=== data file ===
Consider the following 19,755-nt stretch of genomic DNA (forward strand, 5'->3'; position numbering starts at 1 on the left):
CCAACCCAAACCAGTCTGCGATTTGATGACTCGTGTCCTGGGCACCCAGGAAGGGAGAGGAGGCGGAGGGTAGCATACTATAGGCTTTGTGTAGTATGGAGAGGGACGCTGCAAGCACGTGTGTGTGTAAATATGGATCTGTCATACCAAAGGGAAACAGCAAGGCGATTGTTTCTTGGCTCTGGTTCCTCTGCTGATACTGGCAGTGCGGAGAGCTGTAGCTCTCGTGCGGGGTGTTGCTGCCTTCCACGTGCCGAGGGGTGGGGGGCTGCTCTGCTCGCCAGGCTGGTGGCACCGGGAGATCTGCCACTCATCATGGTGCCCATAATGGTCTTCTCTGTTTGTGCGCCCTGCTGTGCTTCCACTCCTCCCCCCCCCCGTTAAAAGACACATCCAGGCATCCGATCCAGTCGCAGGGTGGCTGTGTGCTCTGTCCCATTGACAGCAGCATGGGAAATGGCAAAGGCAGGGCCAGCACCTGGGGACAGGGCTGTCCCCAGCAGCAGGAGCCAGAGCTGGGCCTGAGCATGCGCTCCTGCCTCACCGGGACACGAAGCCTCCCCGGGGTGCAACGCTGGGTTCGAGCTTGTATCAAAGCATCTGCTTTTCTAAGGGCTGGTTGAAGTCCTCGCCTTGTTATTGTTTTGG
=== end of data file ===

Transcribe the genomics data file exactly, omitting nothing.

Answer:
Consider the following 19,755-nt stretch of genomic DNA (forward strand, 5'->3'; position numbering starts at 1 on the left):
CCAACCCAAACCAGTCTGCGATTTGATGACTCGTGTCCTGGGCACCCAGGAAGGGAGAGGAGGCGGAGGGTAGCATACTATAGGCTTTGTGTAGTATGGAGAGGGACGCTGCAAGCACGTGTGTGTGTAAATATGGATCTGTCATACCAAAGGGAAACAGCAAGGCGATTGTTTCTTGGCTCTGGTTCCTCTGCTGATACTGGCAGTGCGGAGAGCTGTAGCTCTCGTGCGGGGTGTTGCTGCCTTCCACGTGCCGAGGGGTGGGGGGCTGCTCTGCTCGCCAGGCTGGTGGCACCGGGAGATCTGCCACTCATCATGGTGCCCATAATGGTCTTCTCTGTTTGTGCGCCCTGCTGTGCTTCCACTCCTCCCCCCCCCCGTTAAAAGACACATCCAGGCATCCGATCCAGTCGCAGGGTGGCTGTGTGCTCTGTCCCATTGACAGCAGCATGGGAAATGGCAAAGGCAGGGCCAGCACCTGGGGACAGGGCTGTCCCCAGCAGCAGGAGCCAGAGCTGGGCCTGAGCATGCGCTCCTGCCTCACCGGGACACGAAGCCTCCCCGGGGTGCAACGCTGGGTTCGAGCTTGTATCAAAGCATCTGCTTTTCTAAGGGCTGGTTGAAGTCCTCGCCTTGTTATTGTTTTGG